Although Al Qaeda remains a formidable foe, those working to cut off its cash flow point to significant progress since Sept. 11, 2001.
This effort, say experts including a top Treasury official, is crucial to the war on terror because financing is "the mother of intent" for terrorist activity. Among the accomplishments they claim:
• Al Qaeda's cash flow has been reduced by two thirds.
• $136.7 million in alleged terrorist funds, including $36.6 million in the US, have been frozen, in some 1,440 accounts.
• 320 people and organizations have been listed as Specially Designated Global Terrorists.
• 173 countries have frozen terrorist assets.
• 100 countries have passed new laws, making it more difficult for terrorists to transfer money and receive assistance.
• 80 countries have created intelligence units to share information on terrorist financing.
• The UN Security Council passed resolutions 1372 and 1390 requiring member states to act against terrorism's financiers.
• Three American charities - the Global Relief Foundation, Benevolence International Foundation, and Holy Land Foundation for Relief and Development - were shuttered for alleged sponsorship of Al Qaeda.
• The US in August broadened its list of designated charities to include those providing funds for the Palestinian Resistance Movement (or Hamas).
This progress is due, officials say, not only to unprecedented cooperation among US agencies and the international community, but also to a new strategy, with laws and stiffer regulations that have made it harder to funnel money to terrorist organizations.
Those new conventions have an added benefit, says David Aufhauser, general counsel at the Department of Treasury. "The larger success in this is the wariness and apprehension of donors being made known. Many are now afraid of being caught."
Mr. Aufhauser, who is leaving Treasury next week after 2-1/2 years in his position, has been an unrelenting advocate for attacking the cash pipeline. "It is easier to find the source of the money, which is the mother of intent, than it is to find dozens of terrorists who want to kill."
Aufhauser says that Al Qaeda's cash flow has been reduced by two thirds - though that figure is impossible to verify. Outside experts, while lauding the efforts, question the methodology of that equation.
"When I was looking at these financial issues, I was always cognizant about a great deal that we did not know," says Lee Wolosky, who worked on the National Security Council in the Clinton and George W. Bush administrations. "How can they be sure that they have accurate information about the aggregate amount of money available to terrorist organizations?"
"That determination depends on good intelligence," Aufhauser argues. "We have good, credible intelligence that shows it has had an impact." But he cautions that although he and colleagues have come a long way in assembling an international coalition, much remains to be done: "The flow of funds has stalled and diminished. But it has not stopped."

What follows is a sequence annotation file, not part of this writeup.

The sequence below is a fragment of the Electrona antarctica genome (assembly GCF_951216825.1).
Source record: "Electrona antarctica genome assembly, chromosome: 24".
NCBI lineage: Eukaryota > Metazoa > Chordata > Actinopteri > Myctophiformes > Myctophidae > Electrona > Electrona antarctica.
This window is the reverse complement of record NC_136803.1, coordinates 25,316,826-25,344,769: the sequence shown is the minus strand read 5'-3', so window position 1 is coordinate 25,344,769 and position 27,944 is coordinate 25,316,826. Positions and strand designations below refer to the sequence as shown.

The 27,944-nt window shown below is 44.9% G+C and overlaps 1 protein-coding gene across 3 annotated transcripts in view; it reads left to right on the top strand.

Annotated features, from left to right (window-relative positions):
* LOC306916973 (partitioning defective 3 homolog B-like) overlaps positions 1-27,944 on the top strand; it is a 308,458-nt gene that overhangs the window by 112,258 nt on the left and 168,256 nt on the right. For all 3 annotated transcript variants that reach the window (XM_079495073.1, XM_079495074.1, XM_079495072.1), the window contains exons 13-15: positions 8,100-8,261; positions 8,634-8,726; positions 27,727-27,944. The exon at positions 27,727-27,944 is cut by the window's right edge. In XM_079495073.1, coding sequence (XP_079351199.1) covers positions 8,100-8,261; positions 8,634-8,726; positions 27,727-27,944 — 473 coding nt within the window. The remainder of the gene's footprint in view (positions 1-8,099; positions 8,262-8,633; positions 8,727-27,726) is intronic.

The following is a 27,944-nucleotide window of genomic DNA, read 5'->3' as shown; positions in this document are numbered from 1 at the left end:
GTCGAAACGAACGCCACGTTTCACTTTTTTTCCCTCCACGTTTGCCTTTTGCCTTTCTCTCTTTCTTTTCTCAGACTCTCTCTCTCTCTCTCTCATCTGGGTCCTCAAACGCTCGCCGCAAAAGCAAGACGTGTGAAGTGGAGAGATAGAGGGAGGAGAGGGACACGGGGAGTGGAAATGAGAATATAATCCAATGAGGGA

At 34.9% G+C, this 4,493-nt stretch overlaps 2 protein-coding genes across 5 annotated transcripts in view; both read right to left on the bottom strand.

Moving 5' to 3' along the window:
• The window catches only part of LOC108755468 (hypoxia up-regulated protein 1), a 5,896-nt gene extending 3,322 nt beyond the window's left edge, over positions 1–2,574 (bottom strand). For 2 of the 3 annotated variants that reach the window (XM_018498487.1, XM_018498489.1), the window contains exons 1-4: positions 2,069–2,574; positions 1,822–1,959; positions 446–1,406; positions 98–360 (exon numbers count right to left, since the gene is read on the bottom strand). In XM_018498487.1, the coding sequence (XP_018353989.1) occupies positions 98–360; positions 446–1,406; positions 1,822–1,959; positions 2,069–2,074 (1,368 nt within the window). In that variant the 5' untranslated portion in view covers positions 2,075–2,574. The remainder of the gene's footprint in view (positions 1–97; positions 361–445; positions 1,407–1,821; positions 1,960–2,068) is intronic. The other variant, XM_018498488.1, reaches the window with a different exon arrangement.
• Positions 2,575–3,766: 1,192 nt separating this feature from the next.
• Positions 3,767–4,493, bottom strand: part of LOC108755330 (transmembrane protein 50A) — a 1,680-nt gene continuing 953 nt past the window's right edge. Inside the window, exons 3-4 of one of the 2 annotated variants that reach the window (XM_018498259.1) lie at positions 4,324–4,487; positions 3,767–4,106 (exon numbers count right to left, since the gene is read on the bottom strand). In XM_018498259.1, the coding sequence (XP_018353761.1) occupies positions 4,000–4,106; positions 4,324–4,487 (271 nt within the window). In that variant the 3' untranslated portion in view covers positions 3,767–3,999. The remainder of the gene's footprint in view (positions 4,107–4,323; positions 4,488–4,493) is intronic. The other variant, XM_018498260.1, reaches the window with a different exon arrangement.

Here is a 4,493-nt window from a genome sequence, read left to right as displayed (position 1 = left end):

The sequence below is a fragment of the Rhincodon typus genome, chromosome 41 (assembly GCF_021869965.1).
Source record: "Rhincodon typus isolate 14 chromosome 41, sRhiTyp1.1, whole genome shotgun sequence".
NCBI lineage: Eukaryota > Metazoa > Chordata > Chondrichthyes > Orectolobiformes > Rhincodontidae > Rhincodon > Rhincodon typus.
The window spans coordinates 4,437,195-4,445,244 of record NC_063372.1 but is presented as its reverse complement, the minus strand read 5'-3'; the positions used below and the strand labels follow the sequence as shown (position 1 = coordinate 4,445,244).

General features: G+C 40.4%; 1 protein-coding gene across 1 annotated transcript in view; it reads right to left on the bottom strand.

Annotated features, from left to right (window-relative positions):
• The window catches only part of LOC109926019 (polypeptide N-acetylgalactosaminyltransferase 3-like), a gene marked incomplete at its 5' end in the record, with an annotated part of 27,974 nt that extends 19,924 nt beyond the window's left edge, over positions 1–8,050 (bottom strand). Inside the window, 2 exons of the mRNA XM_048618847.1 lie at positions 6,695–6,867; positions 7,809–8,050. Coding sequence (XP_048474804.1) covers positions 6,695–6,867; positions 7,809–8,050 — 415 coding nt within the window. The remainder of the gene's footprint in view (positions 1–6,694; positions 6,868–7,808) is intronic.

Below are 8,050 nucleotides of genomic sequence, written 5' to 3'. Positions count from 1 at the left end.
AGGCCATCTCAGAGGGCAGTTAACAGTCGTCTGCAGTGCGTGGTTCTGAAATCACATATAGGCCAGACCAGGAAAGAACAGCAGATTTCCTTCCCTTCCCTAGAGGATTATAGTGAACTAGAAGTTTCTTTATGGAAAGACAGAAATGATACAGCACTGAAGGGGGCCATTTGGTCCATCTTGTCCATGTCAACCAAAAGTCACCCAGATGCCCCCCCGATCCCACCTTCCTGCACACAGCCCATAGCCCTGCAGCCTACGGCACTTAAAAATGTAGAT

In June, Aufhauser called Saudi Arabia the "epicenter" of financing for Al Qaeda, and criticized that government's minimal efforts in stemming the cash flow. But since the May 12 attacks by an Al Qaeda cell on Western targets in Riyadh, in which 35 people were killed, officials say the Saudi government has relentlessly pursued Al Qaeda and its financial backers.
"We have Treasury agents and FBI agents who are actually working hand in hand with Mabahith [Saudi secret police] to identify and disrupt terrorist financing," said John Pistole, assistant director of the FBI's counterterrorism division, in a Sept. 25 Senate committee hearing.
Moreover, the Saudis have passed regulations stemming the cash flow, especially on charities, suspected of funding terrorism.
Moreover, Saudi Arabia has banned a 1,700-year-old religious practice of making cash collections in mosques and retail establishments. And it has targeted - and publicly named - some businessmen, now known as the "Jeddah merchants," who have allegedly provided large amounts of cash to Al Qaeda. It has also clamped down on its informal money-transfer system, hawalas.
Other countries in the region - including the United Arab Emirates, Bahrain, Egypt, and Qatar - have also enacted regulations on these money transfers.
"There have been positive developments ... in the past two years," says Mr. Wolosky. "But that doesn't mean that more does not need to get done."
Aufhauser agrees. "If money coming from Saudi Arabia dries to a trickle, there is still a great deal of support from other countries - Pakistan, Afghanistan, Indonesia, Gulf countries, European countries, even right here in the United States. That's why I say this is a global problem."